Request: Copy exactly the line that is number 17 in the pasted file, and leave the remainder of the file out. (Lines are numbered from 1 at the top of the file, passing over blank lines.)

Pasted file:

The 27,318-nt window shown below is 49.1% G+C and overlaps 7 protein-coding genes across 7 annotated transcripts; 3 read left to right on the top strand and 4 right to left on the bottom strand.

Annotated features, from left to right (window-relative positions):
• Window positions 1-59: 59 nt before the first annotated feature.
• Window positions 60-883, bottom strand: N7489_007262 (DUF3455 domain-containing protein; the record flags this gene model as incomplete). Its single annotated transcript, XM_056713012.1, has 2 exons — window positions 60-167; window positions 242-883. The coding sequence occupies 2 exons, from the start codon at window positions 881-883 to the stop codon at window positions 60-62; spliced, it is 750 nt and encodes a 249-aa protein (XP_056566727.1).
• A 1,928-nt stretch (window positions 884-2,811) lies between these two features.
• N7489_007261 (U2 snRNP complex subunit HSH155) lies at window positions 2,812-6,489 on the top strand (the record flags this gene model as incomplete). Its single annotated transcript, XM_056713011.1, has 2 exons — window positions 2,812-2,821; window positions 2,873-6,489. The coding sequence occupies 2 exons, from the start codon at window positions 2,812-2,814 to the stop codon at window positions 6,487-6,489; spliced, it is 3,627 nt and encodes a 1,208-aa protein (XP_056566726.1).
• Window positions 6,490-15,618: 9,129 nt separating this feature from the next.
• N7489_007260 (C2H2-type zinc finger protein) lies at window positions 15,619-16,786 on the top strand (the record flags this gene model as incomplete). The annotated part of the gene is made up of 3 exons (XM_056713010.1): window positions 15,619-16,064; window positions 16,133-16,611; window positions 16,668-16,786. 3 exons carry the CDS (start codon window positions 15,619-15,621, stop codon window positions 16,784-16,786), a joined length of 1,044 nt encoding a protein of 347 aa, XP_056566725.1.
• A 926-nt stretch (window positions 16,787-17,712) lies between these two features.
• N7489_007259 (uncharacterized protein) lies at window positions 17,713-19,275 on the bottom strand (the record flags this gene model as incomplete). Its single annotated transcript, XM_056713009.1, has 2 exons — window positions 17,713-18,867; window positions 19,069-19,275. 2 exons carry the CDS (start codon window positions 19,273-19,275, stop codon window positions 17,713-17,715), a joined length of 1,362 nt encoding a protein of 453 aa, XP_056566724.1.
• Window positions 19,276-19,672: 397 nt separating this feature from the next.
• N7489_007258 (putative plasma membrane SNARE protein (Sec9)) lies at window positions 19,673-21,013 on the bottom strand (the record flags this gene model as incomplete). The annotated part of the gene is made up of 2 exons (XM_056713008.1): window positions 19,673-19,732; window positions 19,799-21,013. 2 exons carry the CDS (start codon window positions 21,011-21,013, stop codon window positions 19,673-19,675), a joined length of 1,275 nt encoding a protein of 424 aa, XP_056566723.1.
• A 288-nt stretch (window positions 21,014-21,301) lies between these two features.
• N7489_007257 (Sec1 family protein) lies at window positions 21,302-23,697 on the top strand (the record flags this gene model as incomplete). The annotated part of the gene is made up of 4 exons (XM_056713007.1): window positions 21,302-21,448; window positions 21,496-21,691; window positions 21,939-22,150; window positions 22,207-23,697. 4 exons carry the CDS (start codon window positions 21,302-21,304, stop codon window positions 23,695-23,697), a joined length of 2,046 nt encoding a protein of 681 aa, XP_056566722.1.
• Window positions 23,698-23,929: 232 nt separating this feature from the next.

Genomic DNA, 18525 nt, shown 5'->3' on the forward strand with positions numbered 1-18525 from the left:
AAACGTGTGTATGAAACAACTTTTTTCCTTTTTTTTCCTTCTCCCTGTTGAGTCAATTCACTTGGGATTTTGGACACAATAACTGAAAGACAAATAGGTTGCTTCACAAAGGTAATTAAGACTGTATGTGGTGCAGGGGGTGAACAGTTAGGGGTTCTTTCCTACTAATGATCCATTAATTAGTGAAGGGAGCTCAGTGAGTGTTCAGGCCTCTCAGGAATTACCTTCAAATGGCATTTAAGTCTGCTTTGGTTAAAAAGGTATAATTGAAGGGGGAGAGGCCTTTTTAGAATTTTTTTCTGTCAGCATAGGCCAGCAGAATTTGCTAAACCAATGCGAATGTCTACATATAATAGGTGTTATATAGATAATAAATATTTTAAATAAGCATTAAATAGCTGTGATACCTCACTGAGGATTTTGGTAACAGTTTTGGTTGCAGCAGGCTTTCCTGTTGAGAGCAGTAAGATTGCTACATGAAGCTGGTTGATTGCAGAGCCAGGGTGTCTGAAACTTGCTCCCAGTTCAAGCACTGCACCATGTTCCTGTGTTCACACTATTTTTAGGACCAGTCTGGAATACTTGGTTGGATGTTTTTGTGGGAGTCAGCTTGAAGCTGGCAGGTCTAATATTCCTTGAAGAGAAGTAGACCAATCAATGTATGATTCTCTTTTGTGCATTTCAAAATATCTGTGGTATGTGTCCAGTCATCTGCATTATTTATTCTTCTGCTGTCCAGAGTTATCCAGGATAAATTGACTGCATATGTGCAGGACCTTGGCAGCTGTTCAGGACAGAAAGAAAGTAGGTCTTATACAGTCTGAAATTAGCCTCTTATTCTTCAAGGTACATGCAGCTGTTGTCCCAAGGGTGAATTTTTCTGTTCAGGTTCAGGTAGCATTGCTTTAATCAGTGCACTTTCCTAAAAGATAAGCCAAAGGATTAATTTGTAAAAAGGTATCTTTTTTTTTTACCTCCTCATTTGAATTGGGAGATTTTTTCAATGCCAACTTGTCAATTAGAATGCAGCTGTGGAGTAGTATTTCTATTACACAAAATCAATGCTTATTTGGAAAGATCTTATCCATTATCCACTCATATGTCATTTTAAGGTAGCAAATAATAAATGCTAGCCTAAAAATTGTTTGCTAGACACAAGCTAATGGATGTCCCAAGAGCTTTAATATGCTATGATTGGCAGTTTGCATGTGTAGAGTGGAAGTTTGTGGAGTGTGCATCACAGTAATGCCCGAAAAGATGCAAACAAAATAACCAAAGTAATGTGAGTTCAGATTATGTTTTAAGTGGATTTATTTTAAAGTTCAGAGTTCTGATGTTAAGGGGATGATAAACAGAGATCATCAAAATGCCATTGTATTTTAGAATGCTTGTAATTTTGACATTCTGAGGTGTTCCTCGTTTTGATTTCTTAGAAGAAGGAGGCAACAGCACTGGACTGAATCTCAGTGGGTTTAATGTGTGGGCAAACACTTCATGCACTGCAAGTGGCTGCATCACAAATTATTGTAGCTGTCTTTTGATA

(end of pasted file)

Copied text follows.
AAACGTGTGTATGAAACAACTTTTTTCCTTTTTTTTCCTTCTCCCTGTTGAGTCAATTCACTTGGGATTTTGGACACAATAACTGAAAGACAAATAGGTTGCTTCACAAAGGTAATTAAGACTGTATGTGGTGCAGGGGGTGAACAGTTAGGGGTTCTTTCCTACTAATGATCCATTAATTAGTGAAGGGAGCTCAGTGAGTGTTCAGGCCTCTCAGGAATTACCTTCAAATGGCATTTAAGTCTGCTTTGGTTAAAAAGGTATAATTGAAGGGGGAGAGGCCTTTTTAGAATTTTTTTCTGTCAGCATAGGCCAGCAGAATTTGCTAAACCAATGCGAATGTCTACATATAATAGGTGTTATATAGATAATAAATATTTTAAATAAGCATTAAATAGCTGTGATACCTCACTGAGGATTTTGGTAACAGTTTTGGTTGCAGCAGGCTTTCCTGTTGAGAGCAGTAAGATTGCTACATGAAGCTGGTTGATTGCAGAGCCAGGGTGTCTGAAACTTGCTCCCAGTTCAAGCACTGCACCATGTTCCTGTGTTCACACTATTTTTAGGACCAGTCTGGAATACTTGGTTGGATGTTTTTGTGGGAGTCAGCTTGAAGCTGGCAGGTCTAATATTCCTTGAAGAGAAGTAGACCAATCAATGTATGATTCTCTTTTGTGCATTTCAAAATATCTGTGGTATGTGTCCAGTCATCTGCATTATTTATTCTTCTGCTGTCCAGAGTTATCCAGGATAAATTGACTGCATATGTGCAGGACCTTGGCAGCTGTTCAGGACAGAAAGAAAGTAGGTCTTATACAGTCTGAAATTAGCCTCTTATTCTTCAAGGTACATGCAGCTGTTGTCCCAAGGGTGAATTTTTCTGTTCAGGTTCAGGTAGCATTGCTTTAATCAGTGCACTTTCCTAAAAGATAAGCCAAAGGATTAATTTGTAAAAAGGTATCTTTTTTTTTTACCTCCTCATTTGAATTGGGAGATTTTTTCAATGCCAACTTGTCAATTAGAATGCAGCTGTGGAGTAGTATTTCTATTACACAAAATCAATGCTTATTTGGAAAGATCTTATCCATTATCCACTCATATGTCATTTTAAGGTAGCAAATAATAAATGCTAGCCTAAAAATTGTTTGCTAGACACAAGCTAATGGATGTCCCAAGAGCTTTAATATGCTATGATTGGCAGTTTGCATGTGTAGAGTGGAAGTTTGTGGAGTGTGCATCACAGTAATGCCCGAAAAGATGCAAACAAAATAACCAAAGTAATGTGAGTTCAGATTATGTTTTAAGTGGATTTATTTTAAAGTTCAGAGTTCTGATGTTAAGGGGATGATAAACAGAGATCATCAAAATGCCATTGTATTTTAGAATGCTTGTAATTTTGACATTCTGAGGTGTTCCTCGTTTTGATTTCTTAGAAGAAGGAGGCAACAGCACTGGACTGAATCTCAGTGGGTTTAATGTGTGGGCAAACACTTCATGCACTGCAAGTGGCTGCATCACAAATTATTGTAGCTGTCTTTTGATA